Secondly, Poroshenko has no realistic candidate for the premiership, besides Hroysman. Rumors that the President wanted to push the informal leader of “Dear Friends 2.0,” Ihor Kononenko for the post most likely really were nothing more than gossip. Poroshenko is not prepared to commit political suicide. The point is not just that there would never be enough votes to support Kononenko as a candidate, but that to even propose such a despised individual would simply kill the President’s ratings and reputation for good.
Saakashvili: From Odesa to Kyiv the hard way
The idea of Mikheil Saakashvili as premier is so far being treated as more of a joke. Poroshenko understands very well that the Georgian ex-president is a dangerous ally with enormous ambitions and far more experience running a country—albeit one that is around one tenth the size of Ukraine. And he has a track record of success, together with the natural gift of a high-quality populist. So it’s one matter to sic him on Yatseniuk, but another altogether to let him replace the PM.
Credit should also be given to Saakashvili that he understands the game being played by Bankova quite well and has clearly decided to work his way to power in Ukraine on his own. He has already launched his own political project that so far looks quite promising. If persistent rumors are right, he also has the healthy financial support of tycoon Kostiantyn Hryhoryshyn, who is currently at odds with both the President’s inner circle and Yatseniuk’s team. Moreover, neither Poroshenko nor Saakashvili have burned any bridges.
Meanwhile, from old habit, the spin doctors at Bankova are trying to channel the anti-Poroshenko protest vote towards parties that the Presidential Administration has control over. So far, they have managed to set up “Nash Krai,” “People Control” and “The Party of Ordinary Folks” with Serhiy Kaplin. The idea of an anti-corruption imitative has been blowing in the wind for some time and the President’s team is trying hard to latch onto it as well. However, it will be very hard to come to an agreement with the Anti-Corruption Movement, whose leader, Valentyn Nalyvaichenko is aggressively set against Poroshenko, especially after his ugly dismissal as head of the Security Bureau of Ukraine (SBU). Saakashvili might be a little easier to persuade, especially since “Mikho” is still governor of Odesa Oblast.
Early elections: Everyone’s call—and no one’s
The Presidential Administration understands that early Rada elections are in the cards, sooner or later. The main question is how much later. On the one hand, it’s not worth waiting too long because the President and his party are losing ground, even if not as quickly as Yatseniuk and People’s Front. So, the longer the election is postponed, the fewer chances of even achieving the results they had in 2014. On the other, no one is prepared to call an election just for the sake of doing so. They need to be prepared and to establish a clear system of satellites, allies and spin-offs. Since most of this is not currently in place, Poroshenko has no mind to rush things.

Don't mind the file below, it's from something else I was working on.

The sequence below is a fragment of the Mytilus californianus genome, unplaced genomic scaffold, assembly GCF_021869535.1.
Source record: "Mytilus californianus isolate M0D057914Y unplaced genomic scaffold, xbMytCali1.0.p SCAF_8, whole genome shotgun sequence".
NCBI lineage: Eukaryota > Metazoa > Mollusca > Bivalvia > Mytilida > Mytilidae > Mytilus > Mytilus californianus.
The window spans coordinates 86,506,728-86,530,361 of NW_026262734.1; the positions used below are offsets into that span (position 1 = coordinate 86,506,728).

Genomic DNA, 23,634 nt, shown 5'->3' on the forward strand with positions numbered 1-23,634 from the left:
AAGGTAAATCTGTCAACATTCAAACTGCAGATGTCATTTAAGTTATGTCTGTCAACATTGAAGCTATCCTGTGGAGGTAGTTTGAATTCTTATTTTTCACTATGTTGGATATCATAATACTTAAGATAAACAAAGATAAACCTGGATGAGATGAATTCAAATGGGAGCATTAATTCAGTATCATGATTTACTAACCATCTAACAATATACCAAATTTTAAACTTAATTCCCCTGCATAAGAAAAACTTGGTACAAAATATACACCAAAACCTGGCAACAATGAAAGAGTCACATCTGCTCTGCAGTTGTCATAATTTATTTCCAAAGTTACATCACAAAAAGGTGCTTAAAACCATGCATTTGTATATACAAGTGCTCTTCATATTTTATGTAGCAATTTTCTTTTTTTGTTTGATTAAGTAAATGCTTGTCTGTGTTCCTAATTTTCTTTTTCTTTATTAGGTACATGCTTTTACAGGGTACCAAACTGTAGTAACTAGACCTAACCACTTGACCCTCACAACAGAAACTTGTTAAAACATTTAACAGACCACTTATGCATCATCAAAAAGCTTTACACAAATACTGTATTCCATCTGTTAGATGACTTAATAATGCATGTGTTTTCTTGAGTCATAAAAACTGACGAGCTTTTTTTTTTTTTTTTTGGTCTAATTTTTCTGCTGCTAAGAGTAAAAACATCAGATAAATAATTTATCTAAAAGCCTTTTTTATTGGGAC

What’s more, however intractable Yatseniuk may have been, he’s a useful figure for Bankova at the moment. With his marginal ratings and dismal voter trust, he will make a convenient scapegoat on whom to pin everything later on. Indeed, the Administration has been active in this for a year already and the tactic will likely sustain it for another half-year. Poroshenko’s strategy for the upcoming six months appears to be to keep nibbling away at Yatseniuk without any consequences and to form various columns for the march to the election.
As to the other Rada parties and the forces close to them, it’s clear that they are generally itching to go to the polls. For instance, with the ratings of the Opposition Bloc and Vidrodzhennia (Renaissance Party) on the rise, both Serhiy Liovochkin and Rinat Akhmetov are keen to increase their influence over domestic politics. Still, their expansion is only possible as long as Bankova connives by not going after ex-separatists or former officials from the Yanukovych regime. The price for this is no political moves against the current President. Whether or not to violate this “mutual non-aggression pact” is a big question, but the Regionals could well just wait it out until the elections fall in their lap.